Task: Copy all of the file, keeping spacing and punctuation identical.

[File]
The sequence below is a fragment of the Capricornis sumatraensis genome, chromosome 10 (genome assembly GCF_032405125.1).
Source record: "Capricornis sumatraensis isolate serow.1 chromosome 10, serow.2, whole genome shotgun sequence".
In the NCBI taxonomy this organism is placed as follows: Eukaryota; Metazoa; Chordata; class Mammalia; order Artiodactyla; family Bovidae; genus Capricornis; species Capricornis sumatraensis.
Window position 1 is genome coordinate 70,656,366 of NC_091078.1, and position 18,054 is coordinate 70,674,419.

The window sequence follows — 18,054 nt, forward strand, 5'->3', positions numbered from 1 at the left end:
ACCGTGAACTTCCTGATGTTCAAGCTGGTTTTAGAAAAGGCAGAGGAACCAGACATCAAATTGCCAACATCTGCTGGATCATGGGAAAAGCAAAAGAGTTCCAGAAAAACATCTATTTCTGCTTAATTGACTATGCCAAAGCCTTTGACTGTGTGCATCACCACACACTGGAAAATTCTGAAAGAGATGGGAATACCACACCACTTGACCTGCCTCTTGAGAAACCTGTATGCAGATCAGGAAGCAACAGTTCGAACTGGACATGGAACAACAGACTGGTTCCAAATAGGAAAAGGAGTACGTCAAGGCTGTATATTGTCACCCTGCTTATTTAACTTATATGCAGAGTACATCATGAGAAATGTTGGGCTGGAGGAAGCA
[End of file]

The sequence below is a fragment of the Capricornis sumatraensis genome, chromosome 10 (genome assembly GCF_032405125.1).
Source record: "Capricornis sumatraensis isolate serow.1 chromosome 10, serow.2, whole genome shotgun sequence".
In the NCBI taxonomy this organism is placed as follows: Eukaryota; Metazoa; Chordata; class Mammalia; order Artiodactyla; family Bovidae; genus Capricornis; species Capricornis sumatraensis.
Window position 1 is genome coordinate 70,656,366 of NC_091078.1, and position 18,054 is coordinate 70,674,419.

The window sequence follows — 18,054 nt, forward strand, 5'->3', positions numbered from 1 at the left end:
ACCGTGAACTTCCTGATGTTCAAGCTGGTTTTAGAAAAGGCAGAGGAACCAGACATCAAATTGCCAACATCTGCTGGATCATGGGAAAAGCAAAAGAGTTCCAGAAAAACATCTATTTCTGCTTAATTGACTATGCCAAAGCCTTTGACTGTGTGCATCACCACACACTGGAAAATTCTGAAAGAGATGGGAATACCACACCACTTGACCTGCCTCTTGAGAAACCTGTATGCAGATCAGGAAGCAACAGTTCGAACTGGACATGGAACAACAGACTGGTTCCAAATAGGAAAAGGAGTACGTCAAGGCTGTATATTGTCACCCTGCTTATTTAACTTATATGCAGAGTACATCATGAGAAATGTTGGGCTGGAGGAAGCA